Facts & Figures
President: Tony Tan Keng Yam (2011)
Prime Minister: Lee Hsien Loong (2004)
Land area: 241 sq mi (624 sq km); total area: 267 sq mi (692.7 sq km)
Population (2014 est.): 5,567,301 (growth rate: 1.92%); birth rate: 8.1/1000; infant mortality rate: 2.53/1000; life expectancy: 84.38
Capital and largest city (2011 est.): Singapore, 5,183,700.
Monetary unit: Singapore dollar
- Singapore Main Page
- Singapore's Founding Father Dies
The Republic of Singapore consists of the main island of Singapore, off the southern tip of the Malay Peninsula between the South China Sea and the Indian Ocean, and 58 nearby islands.
Inhabitants of the Malaysian peninsula and the island of Singapore first migrated to the area between 2500 and 1500 B.C. (see Malaysia). British and Dutch interest in the region grew with the spice trade, and the trading post of Singapore was founded in 1819 by Sir Stamford Raffles. It was made a separate Crown colony of Britain in 1946, when the former colony of the Straits Settlements was dissolved. The other two settlements on the peninsula—Penang and Malacca—became part of the Union of Malaya, and the small island of Labuan was transferred to North Borneo. The Cocos (or Keeling) Islands and Christmas Island were transferred to Australia in 1955 and in 1958, respectively.
Singapore attained full internal self-government in 1959, and Lee Kwan Yew, an economic visionary with an authoritarian streak, took the helm as prime minister. On Sept. 16, 1963, Singapore joined Malaya, Sabah (North Borneo), and Sarawak in the Federation of Malaysia. It withdrew from the federation on Aug. 9, 1965, and a month later proclaimed itself a republic.
Under Lee, Singapore developed into one of the cleanest, safest, and most economically prosperous cities in Asia. However, Singapore's strict rules of civil obedience also drew criticism from those who said the nation's prosperity was achieved at the expense of individual freedoms.
S. R. Nathan was declared president without an election when he was certified as the only candidate eligible to run in 1999 elections. In Aug. 2004, Lee Hsien Loong became the country's third prime minister since Singapore gained independence from Britain in 1965. Lee faced his first electoral challenge in May 2006. His People's Action Party (PAP) won 82 out of 84 seats in parliamentary elections.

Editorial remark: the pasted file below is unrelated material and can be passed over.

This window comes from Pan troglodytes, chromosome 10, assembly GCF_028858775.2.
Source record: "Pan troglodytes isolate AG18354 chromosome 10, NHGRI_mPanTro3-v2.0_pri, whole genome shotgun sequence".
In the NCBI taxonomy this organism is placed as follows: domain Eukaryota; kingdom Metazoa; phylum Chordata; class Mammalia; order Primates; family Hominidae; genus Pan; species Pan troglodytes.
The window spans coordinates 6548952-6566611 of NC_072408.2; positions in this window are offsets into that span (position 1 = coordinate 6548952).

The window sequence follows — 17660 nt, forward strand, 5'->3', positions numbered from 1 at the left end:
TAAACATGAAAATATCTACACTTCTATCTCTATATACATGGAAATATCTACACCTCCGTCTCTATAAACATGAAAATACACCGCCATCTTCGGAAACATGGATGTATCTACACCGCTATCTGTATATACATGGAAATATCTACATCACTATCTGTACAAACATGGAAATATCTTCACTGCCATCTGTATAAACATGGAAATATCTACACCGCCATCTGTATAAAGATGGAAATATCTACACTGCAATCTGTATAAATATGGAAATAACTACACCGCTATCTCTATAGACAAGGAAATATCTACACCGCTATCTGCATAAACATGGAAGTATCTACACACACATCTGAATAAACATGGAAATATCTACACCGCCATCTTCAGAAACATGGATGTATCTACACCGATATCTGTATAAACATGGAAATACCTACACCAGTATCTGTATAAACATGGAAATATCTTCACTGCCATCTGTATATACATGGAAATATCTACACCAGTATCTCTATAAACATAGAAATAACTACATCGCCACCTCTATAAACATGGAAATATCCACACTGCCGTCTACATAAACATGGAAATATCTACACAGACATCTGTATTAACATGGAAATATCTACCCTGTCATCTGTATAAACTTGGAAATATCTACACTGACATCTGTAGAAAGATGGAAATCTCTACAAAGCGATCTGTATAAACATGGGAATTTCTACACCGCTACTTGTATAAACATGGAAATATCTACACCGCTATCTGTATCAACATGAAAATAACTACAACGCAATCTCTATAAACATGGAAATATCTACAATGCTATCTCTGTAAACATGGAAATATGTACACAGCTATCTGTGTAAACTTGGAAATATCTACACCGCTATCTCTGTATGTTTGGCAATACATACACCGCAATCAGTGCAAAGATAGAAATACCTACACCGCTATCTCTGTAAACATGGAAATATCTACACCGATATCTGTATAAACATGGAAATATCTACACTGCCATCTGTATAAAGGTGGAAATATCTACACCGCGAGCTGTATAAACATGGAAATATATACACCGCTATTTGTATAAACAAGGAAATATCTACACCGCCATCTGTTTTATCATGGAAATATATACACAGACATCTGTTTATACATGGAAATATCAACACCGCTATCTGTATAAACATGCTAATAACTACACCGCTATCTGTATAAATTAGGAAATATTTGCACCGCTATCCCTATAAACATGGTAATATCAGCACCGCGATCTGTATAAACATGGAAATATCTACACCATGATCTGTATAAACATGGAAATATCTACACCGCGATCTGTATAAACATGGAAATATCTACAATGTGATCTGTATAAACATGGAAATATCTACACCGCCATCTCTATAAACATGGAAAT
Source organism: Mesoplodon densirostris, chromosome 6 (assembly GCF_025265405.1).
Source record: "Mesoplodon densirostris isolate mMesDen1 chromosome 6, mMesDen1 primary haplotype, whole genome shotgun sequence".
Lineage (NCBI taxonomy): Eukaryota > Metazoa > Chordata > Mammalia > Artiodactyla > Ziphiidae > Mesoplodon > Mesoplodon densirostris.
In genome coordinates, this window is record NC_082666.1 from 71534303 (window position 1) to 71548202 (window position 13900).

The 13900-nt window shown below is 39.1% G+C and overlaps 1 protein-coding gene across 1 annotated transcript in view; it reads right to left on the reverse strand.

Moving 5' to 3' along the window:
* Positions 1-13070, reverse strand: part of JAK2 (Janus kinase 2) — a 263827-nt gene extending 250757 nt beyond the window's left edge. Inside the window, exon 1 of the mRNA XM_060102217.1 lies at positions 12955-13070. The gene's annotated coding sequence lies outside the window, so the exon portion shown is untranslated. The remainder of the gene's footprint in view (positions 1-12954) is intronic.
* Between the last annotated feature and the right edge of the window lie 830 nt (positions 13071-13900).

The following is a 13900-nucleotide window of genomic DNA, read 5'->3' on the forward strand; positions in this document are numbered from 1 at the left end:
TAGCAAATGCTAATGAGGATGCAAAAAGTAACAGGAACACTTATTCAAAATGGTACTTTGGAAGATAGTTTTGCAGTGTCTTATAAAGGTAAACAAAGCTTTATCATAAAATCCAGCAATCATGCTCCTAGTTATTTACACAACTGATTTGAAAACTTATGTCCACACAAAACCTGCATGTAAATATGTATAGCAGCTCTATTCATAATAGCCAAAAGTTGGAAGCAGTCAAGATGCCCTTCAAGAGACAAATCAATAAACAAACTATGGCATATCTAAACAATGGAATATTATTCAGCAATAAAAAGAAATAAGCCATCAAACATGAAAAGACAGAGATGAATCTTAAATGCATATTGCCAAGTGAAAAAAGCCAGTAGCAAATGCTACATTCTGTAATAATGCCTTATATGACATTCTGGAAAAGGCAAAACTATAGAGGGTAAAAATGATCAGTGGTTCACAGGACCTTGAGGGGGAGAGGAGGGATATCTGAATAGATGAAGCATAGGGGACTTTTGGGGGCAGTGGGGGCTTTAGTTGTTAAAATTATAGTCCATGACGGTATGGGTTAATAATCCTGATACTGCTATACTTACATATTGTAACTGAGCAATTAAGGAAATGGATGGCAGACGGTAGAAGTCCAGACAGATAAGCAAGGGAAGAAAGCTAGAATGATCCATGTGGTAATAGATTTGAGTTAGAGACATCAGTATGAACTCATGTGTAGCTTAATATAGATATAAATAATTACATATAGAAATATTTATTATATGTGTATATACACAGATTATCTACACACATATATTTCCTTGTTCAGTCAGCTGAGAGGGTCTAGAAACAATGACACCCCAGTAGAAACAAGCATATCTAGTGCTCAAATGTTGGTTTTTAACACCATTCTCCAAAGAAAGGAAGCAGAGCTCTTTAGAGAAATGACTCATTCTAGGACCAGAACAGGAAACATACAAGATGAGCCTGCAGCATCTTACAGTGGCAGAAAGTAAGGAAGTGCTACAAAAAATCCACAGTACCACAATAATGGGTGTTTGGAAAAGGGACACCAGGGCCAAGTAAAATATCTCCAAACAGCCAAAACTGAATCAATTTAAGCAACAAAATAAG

In Singapore's May 2011 general election, the ruling People's Action Party was reelected with a majority of 81 to 6, which was the equivalent of 60% of the vote. This percentage was viewed as promising by the opposition, as it was significantly less than in the two previous elections. After the elections, prime minister Lee Hsien Loong uncharacteristically acknowledged mistakes and pledged a more efficient government in the future.
Following on the heels of the general election, August's presidential election saw a field of four candidates from which the ruling party's Tony Tan emerged victorious. Though favored to win, Tan's triumph was not exactly a landslide—the 7,000 vote margin was the equivalent of 35.2% of the vote.
Singapore's Founding Father Dies
Lee Kwan Yew, Singapore's first prime minister, died in March 2015 at age 91. Tens of thousands of mourners turned out to pay their respects. Many waited as long as eight hours to view his coffin. Lee is credited with creating one of the wealthiest, most educated, cleanest, and safest countries in Asia. However, critics said such benefits came at the expense of individual rights.
Six months after the death of Lee Kwan Yew, the People's Action Party took 83 of 89 seats in parliament in an early election. With over 70% of the vote, it was a strong victory for the ruling party whose leader, Lee Hsien Loong, 63, is the son of the late Lee Kuan Yew.